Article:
FIGS. 4 through 14 are plots of three-dimensional distributions showing the results obtained by measuring and analyzing particles with the apparatus of the illustrated embodiment. In each view, pulse height [in V (volt) units] is plotted along the X axis and covers a range of from 0.5 V to 4.5 V, with one graduation representing 0.1 V, and pulse width [in μs (microsecond) units] is plotted along the Y axis and covers a range from 5.5 μs to 13.5 μs, with one graduation representing 0.2 μs. In other words, the XY plane is indicated by a 40×40 grid. The Z axis indicates the frequency of appearance of particle having a pulse height and width corresponding to each grid point. Approximately 10,000 particles were measured in each view. Also, the measured values recorded at the bottom of each plot represent Hb samples, namely hemoglobin in mg/dl units, MCV, namely mean red blood cell volume in fl (femtoliter) units, and RDW, namely red blood cell distribution width in fl units. It should be noted that Hb was measured by an apparatus separate from that of analyzing apparatus of the invention.
FIG. 4 is a three-dimensional distribution obtained when latex particles were measured for calibration purposes. The purpose of this view is to control the precision of the apparatus.
FIGS. 5 through 14 are three-dimensional distributions obtained when red blood cells were measured as the specimen.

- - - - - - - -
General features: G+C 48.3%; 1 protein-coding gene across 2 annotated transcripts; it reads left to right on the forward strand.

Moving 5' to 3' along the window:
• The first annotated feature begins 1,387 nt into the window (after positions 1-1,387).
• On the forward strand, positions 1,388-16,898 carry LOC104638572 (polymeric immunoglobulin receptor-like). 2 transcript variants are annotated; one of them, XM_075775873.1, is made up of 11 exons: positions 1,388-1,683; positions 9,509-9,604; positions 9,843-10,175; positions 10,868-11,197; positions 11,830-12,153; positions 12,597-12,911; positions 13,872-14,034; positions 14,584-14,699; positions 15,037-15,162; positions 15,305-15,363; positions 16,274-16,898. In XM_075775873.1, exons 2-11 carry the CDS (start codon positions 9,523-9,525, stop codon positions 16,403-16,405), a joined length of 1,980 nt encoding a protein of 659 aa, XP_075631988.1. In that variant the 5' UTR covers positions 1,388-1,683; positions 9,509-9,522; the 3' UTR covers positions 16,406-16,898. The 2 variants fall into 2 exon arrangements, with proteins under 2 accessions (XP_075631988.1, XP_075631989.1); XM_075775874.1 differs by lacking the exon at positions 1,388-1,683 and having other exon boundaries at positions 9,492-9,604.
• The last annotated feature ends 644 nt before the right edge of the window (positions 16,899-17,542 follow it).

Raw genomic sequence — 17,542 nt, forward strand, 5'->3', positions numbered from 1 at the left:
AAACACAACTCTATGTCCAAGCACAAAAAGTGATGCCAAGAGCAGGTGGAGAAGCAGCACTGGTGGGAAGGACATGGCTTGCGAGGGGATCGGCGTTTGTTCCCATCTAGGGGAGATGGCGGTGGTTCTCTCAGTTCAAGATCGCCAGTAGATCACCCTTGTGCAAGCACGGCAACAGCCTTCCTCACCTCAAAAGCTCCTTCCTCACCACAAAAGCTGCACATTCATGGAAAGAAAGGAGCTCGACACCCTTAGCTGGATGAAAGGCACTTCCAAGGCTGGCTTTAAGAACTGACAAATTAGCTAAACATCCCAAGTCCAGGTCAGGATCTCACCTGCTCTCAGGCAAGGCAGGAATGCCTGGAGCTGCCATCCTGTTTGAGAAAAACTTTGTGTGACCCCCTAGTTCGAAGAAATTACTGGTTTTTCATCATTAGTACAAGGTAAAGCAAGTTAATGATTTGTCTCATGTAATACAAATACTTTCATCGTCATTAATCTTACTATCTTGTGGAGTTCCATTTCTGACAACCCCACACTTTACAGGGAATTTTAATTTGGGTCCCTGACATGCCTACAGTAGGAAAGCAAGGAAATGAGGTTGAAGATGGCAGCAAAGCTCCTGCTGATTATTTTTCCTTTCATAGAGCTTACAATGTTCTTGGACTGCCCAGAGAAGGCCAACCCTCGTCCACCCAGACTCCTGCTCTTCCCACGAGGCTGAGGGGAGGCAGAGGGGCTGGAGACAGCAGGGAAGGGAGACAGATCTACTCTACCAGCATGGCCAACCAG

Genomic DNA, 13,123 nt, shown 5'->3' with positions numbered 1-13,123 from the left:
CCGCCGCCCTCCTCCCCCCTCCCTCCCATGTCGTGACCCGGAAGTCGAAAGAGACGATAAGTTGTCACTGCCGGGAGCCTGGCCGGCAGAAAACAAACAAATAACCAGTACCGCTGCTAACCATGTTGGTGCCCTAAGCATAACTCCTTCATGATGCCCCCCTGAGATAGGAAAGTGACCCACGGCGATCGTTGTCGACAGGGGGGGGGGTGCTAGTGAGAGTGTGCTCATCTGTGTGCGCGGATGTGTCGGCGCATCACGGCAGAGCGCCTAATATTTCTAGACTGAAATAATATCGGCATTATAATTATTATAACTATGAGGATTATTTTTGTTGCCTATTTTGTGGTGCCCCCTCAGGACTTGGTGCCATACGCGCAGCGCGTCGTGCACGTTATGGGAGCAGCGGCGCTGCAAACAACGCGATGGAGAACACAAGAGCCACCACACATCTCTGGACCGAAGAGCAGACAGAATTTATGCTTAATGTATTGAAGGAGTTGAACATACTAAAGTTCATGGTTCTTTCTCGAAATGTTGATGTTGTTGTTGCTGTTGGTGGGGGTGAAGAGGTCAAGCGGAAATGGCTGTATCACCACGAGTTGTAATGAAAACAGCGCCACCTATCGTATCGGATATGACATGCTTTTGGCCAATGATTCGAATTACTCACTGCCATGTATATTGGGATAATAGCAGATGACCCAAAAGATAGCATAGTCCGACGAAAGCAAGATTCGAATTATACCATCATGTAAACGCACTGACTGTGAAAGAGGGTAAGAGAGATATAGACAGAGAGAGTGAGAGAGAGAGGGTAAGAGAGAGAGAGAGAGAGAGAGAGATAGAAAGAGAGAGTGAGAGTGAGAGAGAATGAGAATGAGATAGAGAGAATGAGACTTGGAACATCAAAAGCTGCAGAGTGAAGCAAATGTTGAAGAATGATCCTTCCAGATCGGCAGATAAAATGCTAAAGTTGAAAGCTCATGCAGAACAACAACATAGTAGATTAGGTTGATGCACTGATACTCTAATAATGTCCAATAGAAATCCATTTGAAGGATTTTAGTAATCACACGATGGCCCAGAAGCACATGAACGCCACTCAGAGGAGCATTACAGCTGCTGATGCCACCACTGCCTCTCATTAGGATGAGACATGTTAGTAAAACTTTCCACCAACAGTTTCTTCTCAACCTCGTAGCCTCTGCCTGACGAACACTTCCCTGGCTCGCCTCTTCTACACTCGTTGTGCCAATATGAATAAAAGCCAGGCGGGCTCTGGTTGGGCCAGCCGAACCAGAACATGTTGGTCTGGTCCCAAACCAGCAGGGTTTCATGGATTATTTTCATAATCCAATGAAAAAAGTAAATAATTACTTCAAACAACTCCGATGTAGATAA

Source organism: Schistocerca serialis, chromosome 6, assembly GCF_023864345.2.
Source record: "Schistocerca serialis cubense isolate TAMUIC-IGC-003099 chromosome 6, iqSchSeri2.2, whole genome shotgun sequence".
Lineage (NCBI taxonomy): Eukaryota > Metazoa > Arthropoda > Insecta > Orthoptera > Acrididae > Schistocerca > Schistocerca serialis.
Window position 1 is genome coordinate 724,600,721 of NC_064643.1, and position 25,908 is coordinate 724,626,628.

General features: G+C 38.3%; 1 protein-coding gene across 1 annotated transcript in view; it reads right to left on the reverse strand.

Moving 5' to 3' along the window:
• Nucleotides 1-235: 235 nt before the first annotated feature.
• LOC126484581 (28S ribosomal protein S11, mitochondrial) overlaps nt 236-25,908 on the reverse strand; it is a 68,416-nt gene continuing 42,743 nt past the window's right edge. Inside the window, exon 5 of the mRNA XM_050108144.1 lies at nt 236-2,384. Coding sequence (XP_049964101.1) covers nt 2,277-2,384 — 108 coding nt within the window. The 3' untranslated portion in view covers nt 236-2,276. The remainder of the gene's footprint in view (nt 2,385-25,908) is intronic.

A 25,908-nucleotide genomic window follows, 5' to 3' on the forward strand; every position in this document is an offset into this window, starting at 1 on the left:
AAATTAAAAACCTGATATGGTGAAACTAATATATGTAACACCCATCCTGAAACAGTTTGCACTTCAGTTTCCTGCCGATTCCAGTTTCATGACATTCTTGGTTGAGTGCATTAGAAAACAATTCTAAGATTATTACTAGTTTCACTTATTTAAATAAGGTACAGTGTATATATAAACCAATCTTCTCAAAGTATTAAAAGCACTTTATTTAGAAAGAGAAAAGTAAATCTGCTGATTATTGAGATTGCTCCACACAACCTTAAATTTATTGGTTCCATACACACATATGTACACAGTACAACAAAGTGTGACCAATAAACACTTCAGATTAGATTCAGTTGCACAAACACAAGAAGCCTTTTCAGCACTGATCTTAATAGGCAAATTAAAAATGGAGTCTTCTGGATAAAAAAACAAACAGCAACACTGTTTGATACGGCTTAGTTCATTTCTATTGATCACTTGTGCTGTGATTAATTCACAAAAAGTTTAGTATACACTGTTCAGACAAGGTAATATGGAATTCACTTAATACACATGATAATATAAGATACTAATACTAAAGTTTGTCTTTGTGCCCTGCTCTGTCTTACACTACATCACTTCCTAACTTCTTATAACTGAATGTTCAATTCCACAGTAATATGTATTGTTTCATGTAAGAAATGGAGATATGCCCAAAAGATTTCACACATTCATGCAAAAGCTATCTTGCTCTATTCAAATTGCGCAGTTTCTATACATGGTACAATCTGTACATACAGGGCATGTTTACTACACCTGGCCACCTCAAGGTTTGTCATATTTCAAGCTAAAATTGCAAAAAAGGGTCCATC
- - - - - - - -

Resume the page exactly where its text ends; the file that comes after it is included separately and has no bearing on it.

FIG. 5 is a distribution indicating the results obtained by measuring a sample from a normal or healthy individual. The distribution is narrow, free of distortion and oriented substantially along the diagonal of the XY plane.
FIGS. 6 and 7 are distributions indicating the results obtained by measuring samples from patients with normocytic anemia. The distribution shown in FIG. 6 is that of a patient with mild anemia caused by a chronic disorder and substantially resembles the distribution for the healthy person shown in FIG. 5. The reason for this is that the characteristics of the red blood cell membrane and the hemoglobin concentration within the blood cells of this mildly anemic patient are substantially the same as those of the healthy patient. By contrast, the distribution of FIG. 7 is that of a patient afflicted with sickle-cell disease. In comparison with the distribution for a normal individual, the distribution here is distorted and shifted in its entirety to the right of the aforementioned diagonal.